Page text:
How bad are our public sector banks? Here are some vital stats
In the three years since RBI reviewed public sector banks’ quality of assets, these lenders posted a ₹28,490 crore loss in 2015-16, a paltry profit of ₹474 crore in 2016-17 and a loss of ₹85,371 crore in 2017-18
Bashing our banks, particularly the government-owned ones, which roughly have 70% market share of assets, has become a favourite pastime for many. Instead of going deep into the causes of deterioration in health and the possible remedies, let’s focus on some of the vital statistics to get a sense of the state of affairs in the ₹150 trillion banking system in the world’s fastest growing large economy.
In the March quarter, 19 of 21 public sector banks (PSBs) announced losses totalling ₹62,681 crore. Three listed private banks, too, made losses; overall, the banking system’s net loss was ₹55,648 crore, triggered by the need to set aside money to provide for banks’ rising bad loans and erosion in the value of their bond portfolio.
Indeed, massive provision has eroded their profits but what about operating profits? PSBs’ operating profit in the March quarter dropped 26% from what it was a year earlier; 14 of them have posted declines and one reported a loss. Private banks have posted 16.7% growth in operating profit during the quarter.
Overall, operating profit of all listed banks in the March quarter dropped 11% because of anaemic growth in both interest income and other income, including fees.
PSBs’ net interest income rose 1.25%, but other income dropped 3.5%. For the entire industry, income from both the streams has grown a little over 5% each.
Now comes the uglier part. Gross non-performing assets (NPA) of listed banks have grown 44% in the past one year to ₹10.25 trillion, with PSBs accounting for ₹8.97 trillion.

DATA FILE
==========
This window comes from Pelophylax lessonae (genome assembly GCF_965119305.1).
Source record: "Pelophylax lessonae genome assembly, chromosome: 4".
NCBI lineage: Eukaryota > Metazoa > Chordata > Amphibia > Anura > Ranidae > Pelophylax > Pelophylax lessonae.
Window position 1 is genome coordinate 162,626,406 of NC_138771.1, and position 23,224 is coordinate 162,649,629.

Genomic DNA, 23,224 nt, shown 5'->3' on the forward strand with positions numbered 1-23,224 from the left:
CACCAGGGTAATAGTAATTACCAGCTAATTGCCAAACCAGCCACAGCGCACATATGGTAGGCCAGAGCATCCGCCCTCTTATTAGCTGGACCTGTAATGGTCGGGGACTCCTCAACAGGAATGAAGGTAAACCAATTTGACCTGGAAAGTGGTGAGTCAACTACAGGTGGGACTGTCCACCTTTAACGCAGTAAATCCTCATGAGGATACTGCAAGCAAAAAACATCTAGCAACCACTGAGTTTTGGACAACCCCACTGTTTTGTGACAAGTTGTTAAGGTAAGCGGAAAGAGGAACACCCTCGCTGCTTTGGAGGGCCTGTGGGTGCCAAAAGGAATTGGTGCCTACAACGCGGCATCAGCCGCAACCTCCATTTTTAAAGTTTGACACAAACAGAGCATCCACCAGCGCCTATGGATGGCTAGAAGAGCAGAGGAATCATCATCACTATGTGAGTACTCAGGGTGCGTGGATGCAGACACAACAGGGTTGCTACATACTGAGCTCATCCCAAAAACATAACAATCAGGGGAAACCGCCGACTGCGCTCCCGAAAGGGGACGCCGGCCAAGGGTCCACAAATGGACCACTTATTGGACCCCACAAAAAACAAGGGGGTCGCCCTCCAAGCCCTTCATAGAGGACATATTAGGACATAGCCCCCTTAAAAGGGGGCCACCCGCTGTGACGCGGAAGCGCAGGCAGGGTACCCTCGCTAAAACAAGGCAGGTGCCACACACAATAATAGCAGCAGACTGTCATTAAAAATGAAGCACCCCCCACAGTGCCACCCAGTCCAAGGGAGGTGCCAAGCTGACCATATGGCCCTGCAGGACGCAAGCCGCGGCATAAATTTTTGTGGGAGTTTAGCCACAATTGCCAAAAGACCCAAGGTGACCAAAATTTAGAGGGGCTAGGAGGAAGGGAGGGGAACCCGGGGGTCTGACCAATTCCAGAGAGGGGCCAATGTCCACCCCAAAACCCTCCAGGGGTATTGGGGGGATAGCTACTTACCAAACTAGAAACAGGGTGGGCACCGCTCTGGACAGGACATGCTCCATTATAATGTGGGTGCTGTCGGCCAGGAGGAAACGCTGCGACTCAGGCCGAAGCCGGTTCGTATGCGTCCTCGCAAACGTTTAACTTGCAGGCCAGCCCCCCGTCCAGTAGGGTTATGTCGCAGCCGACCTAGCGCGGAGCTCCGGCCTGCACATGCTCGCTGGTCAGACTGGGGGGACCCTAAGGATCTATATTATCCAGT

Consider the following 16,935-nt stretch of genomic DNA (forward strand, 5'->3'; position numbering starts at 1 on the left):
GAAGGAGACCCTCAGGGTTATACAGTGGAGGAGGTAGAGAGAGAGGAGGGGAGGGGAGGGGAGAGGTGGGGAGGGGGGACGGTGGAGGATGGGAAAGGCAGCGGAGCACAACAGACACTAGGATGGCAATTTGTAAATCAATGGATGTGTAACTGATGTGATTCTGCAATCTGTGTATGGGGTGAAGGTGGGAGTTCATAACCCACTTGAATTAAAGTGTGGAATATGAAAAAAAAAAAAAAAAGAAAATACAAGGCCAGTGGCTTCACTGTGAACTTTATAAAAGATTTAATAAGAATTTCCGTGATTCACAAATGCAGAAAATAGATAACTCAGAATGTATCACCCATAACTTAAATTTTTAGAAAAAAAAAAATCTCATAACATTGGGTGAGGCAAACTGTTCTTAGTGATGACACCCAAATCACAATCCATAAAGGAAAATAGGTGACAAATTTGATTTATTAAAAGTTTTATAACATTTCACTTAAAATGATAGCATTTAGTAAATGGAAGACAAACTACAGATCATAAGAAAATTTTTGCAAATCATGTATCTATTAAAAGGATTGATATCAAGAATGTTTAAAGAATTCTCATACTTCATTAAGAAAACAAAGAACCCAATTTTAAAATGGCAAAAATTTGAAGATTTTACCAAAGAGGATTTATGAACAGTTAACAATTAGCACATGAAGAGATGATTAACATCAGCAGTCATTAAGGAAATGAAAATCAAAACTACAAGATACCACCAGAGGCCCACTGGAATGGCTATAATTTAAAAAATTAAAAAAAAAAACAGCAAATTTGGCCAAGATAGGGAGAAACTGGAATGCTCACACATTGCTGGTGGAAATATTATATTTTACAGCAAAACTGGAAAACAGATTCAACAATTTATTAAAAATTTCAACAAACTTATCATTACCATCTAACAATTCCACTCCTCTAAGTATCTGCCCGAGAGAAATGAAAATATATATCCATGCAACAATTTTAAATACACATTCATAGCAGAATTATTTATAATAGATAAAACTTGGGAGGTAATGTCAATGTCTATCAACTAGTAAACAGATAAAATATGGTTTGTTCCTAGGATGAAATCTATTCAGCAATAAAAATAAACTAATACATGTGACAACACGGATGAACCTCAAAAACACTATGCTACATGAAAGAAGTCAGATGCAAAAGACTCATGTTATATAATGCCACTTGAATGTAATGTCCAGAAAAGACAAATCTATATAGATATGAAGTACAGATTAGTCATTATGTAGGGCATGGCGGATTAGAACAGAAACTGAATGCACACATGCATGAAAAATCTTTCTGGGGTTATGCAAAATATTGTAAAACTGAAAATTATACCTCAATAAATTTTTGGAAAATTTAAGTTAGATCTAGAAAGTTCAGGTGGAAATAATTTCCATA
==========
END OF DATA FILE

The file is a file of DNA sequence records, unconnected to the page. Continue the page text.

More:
After provisioning, net NPAs were to the tune of ₹5.18 trillion, up 32% from the figure in March 2017. Here, too, PSBs have the lion’s share of ₹4.5 trillion.
Four PSBs now have at least one-fourth of their loan books rotten (IDBI Bank Ltd, Indian Overseas Bank, Uco Bank and United Bank of India) and another three have one-fifth of their loan books turning bad (Dena Bank, Central Bank of India and Bank of Maharashtra).
After provisions, three PSBs have more than 15% net NPAs and 11, to their credit, have net NPAs in single digits! Private banks are relatively better off, with none exceeding 10% gross NPAs as yet and only one with more than 5% net NPAs.
This is the state of affairs now. Let’s take a quick look at how their health has been deteriorating over the past three years since the Reserve Bank of India (RBI) reviewed their quality of assets (in the second half of fiscal 2016) and has progressively taken a hard stance, forcing the banks to move insolvency court against the large defaulters, raising the provisioning requirement for bad loans and dismantling all loan restructuring platforms.
Here, I am picking only the PSB data. In fiscal 2016, this set of banks posted a ₹28,490 crore loss; in 2017, they had made a paltry profit of ₹474 crore; and in 2018, a loss of ₹85,371 crore.
Punjab National Bank’s loss during the past three years has been the highest, ₹18,784 crore, followed by IDBI Bank (₹17,612 crore).
State Bank of India’s gross NPAs during this period have risen four times—from ₹56,834 crore in September 2015 to ₹2.23 trillion in March 2018. IDBI Bank, too, has seen almost a fourfold rise in bad assets during this period, from ₹14,758 crore to ₹55,588 crore. All other banks, including the profitable Indian Bank and Vijaya Bank, at least doubled their gross NPAs during this period. The graph of net NPA rise is also very similar.
Those who have been able to grow their loan books are able to contain the growth in NPAs as a percentage of loan assets. For instance, in absolute terms, State Bank’s gross NPAs rose four times but in percentage terms, it little more than doubled since September 2015, from 4.15% to 10.91%; however, for IDBI Bank, the percentage growth, too, is four times, from 6.92% to 27.95%.
IDBI Bank’s net NPAs, in fact, grew more than fivefold during this period, from 3.16% to 16.69%, while others have managed to contain the growth between two and three times. In some cases, it could just be optical illusion ,though. One way of containing percentage growth in bad assets is by expanding the loan portfolio. Very few banks could lend fresh in these troubled times, so they have found an easy way out—write off bad assets.
While the insolvency law has slowly started helping banks recover part of their bad assets, it will be a long haul. At least a few PSBs are fast losing their relevance.
Tamal Bandyopadhyay, consulting editor at Mint, is adviser to Bandhan Bank. His Twitter handle is @tamalbandyo.
Comments are welcome at firstname.lastname@example.org.
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